Ready or Not

emergency preparation

How to use this program  

Thank you for taking the time to educate your students and their families about emergency preparation. We want you to know that participating in this program and using its supplementary materials is easy and integrates seamlessly with national and regional educational standards and classroom curricula.

This teacher toolkit has lessons and activities that emphasize the 21st Century Education Skills – Collaboration, Communication, Creativity and Critical Thinking. Along with suggested grade levels, the purpose of each activity and cognitive level of thinking, these allow you to tailor your instruction to meet the needs and abilities of your entire class.

Before the Performance  

  • Watch the Educator Preview Video
  • Start a K-W-L (Know-Wonder-Learn) exercise with your students.
  • Review the student playbook to identify the appropriate leveled activities for your class.

Day of the Performance

  • Watch the Student Preview Video with your students.
  • Continue the K-W-L exercise with your students. What do you know about the subject matter we are about to see? What do you want to know?
  • Attend the live performance scheduled for your class.

After the Performance  

  • Watch the Post-Performance Video with your students.
  • Conclude your K-W-L by asking the students what they learned from the performance.
  • Use the student playbooks and share the additional lessons and expanded information.
  • Use the other games and activities located here.
  • Evaluate the program by clicking on the Hey,Teachers! icon and entering the code you received from the actors.
  • Complete the program evaluation for your chance to win $250 for your classroom.

Educational Standards  

Find the related state and Next Generation Science Standards here.

Ready or Not Educational Standards

Words to Know

Hover over the image to reveal the definition.

An event that requires many emergency responders and other professionals to handle it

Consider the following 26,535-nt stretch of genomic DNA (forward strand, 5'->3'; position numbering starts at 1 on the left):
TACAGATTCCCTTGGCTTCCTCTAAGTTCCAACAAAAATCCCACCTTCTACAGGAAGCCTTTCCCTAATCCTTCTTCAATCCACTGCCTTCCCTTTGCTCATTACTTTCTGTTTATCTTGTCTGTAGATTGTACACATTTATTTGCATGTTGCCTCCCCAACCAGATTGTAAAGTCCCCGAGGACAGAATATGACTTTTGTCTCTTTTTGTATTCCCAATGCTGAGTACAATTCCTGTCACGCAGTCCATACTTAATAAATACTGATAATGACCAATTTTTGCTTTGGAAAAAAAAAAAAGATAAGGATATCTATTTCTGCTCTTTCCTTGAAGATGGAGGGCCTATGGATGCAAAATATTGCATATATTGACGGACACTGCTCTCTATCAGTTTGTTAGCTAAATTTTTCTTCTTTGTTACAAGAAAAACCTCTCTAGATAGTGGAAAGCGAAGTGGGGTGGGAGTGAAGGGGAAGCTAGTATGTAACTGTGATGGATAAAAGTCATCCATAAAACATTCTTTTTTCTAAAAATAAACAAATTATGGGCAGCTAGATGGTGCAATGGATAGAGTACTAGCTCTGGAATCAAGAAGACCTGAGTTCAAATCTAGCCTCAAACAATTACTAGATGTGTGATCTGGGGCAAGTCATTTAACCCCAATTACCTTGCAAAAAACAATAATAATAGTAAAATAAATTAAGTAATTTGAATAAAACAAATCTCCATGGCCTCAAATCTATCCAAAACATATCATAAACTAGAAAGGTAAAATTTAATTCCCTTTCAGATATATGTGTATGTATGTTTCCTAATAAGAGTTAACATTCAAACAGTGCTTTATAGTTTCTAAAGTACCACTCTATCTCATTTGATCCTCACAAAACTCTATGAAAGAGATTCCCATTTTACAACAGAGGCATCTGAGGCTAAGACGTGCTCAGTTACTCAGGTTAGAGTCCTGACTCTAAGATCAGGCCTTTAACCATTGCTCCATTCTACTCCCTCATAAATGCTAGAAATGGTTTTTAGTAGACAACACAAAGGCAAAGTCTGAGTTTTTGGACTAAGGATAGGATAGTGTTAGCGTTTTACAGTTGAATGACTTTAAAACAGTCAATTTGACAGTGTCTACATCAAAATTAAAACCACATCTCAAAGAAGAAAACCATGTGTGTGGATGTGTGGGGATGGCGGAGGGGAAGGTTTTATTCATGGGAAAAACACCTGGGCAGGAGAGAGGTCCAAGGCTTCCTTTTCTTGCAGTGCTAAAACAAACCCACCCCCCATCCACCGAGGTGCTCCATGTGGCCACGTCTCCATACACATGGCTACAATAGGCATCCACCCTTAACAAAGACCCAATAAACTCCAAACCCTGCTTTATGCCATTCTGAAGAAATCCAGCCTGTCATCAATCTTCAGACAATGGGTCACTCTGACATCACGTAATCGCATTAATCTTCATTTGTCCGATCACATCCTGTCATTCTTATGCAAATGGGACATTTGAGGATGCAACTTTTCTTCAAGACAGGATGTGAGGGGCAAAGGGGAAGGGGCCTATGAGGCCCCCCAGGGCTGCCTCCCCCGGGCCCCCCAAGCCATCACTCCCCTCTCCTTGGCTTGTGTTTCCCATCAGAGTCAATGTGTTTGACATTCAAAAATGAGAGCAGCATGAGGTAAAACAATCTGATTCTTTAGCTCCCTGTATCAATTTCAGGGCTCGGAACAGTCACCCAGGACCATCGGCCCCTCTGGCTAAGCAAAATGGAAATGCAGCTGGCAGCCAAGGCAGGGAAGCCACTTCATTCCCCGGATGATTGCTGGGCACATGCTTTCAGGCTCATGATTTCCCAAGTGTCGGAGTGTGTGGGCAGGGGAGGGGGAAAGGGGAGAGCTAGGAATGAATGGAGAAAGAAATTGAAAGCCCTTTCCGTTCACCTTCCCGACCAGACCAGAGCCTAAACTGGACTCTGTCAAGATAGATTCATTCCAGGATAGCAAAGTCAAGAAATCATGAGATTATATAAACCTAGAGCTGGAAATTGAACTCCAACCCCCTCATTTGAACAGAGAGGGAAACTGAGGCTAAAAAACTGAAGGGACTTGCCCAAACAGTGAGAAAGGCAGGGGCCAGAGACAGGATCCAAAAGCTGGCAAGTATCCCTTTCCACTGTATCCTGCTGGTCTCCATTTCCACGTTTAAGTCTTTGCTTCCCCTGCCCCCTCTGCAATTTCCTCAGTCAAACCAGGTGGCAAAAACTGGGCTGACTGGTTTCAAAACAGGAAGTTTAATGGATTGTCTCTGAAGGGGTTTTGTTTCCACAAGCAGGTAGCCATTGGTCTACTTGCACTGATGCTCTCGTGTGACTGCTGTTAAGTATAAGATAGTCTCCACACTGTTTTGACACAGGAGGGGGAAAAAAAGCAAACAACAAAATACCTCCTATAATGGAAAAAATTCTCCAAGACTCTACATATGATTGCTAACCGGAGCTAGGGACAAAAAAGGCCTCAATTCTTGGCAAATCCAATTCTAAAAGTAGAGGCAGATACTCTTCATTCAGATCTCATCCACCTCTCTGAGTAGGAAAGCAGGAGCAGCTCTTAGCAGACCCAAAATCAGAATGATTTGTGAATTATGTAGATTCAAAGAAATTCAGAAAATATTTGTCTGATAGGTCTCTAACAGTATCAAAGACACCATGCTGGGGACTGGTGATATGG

An event that requires emergency responders and can’t be handled just by one person

A box that has supplies necessary to help a family survive in an emergency situation for a few days

A plan of what a family will do in case of an emergency and how everyone can stay in touch if they are separated

The first people to help out in an emergency

A source of danger that may lead to an emergency or disaster

The place in the neighborhood that a family will meet in case they need to leave the house quickly

A way to practice what to do to stay safe in an emergency

Lesson 1: Disasters – Hot Off the Press

Ready or Not

Objective

Students will learn how to write attention-grabbing headlines

Materials

Newspaper articles and internet news printouts
Books about disasters
Paper
Pencil or pen

Purpose of Activity

Apply Skills, Identify Details, Read or Listen, Communication, Collaboration, Creativity

Cognitive Level

Skills and Concepts, Extended Thinking

Class Time

1 hour

Procedure

Give each group of students a set of newspaper articles or printouts from the Internet. Ask them to choose an article they would like to read. After they have read it, ask why they chose that article. Was it the headline? Have students spend some time creating headlines together. Review as a class.

Ask students to choose a book that focuses on some disaster or emergency. Allocate time for students to read their books in class or as a homework assignment.

Have students write an article based on what they learned. Instruct them to choose a key point, event or topic. Ask students to include the following components in their articles:

  • An attention-grabbing headline
  • What the book is about
  • Who the main character is
  • What kind of emergency is outlined in the book
  • What you would do if you were stuck in that type of emergency

Once all students have gone through at least one editing and revision phase and have final drafts, compile all the articles into a class-wide newspaper that can be distributed to everyone in the class, the school or via a class/parent newsletter or website.

Lesson 2: Mapping Meeting Places

Ready or Not

Objective

Students will identify two meeting places as part of their family emergency communication plan. They will draft and finalize aerial maps of their home and their neighborhood, chart evacuation routes on their maps and show their maps to their families.

Materials

Drawing Paper
Rulers
Pencils
Markers
Glue

Purpose of Activity

Apply Skills, Identify Details, Read or Listen, Creativity

Cognitive Level

Skills and Concepts, Strategic Thinking

Class Time

1 hour

Procedure

Instruct students to collect important information about their homes and neighborhoods. The important information would be where the family plans to meet outside the home and another spot to meet outside the neighborhood, if the need arises. They should also map an evacuation route out of their house.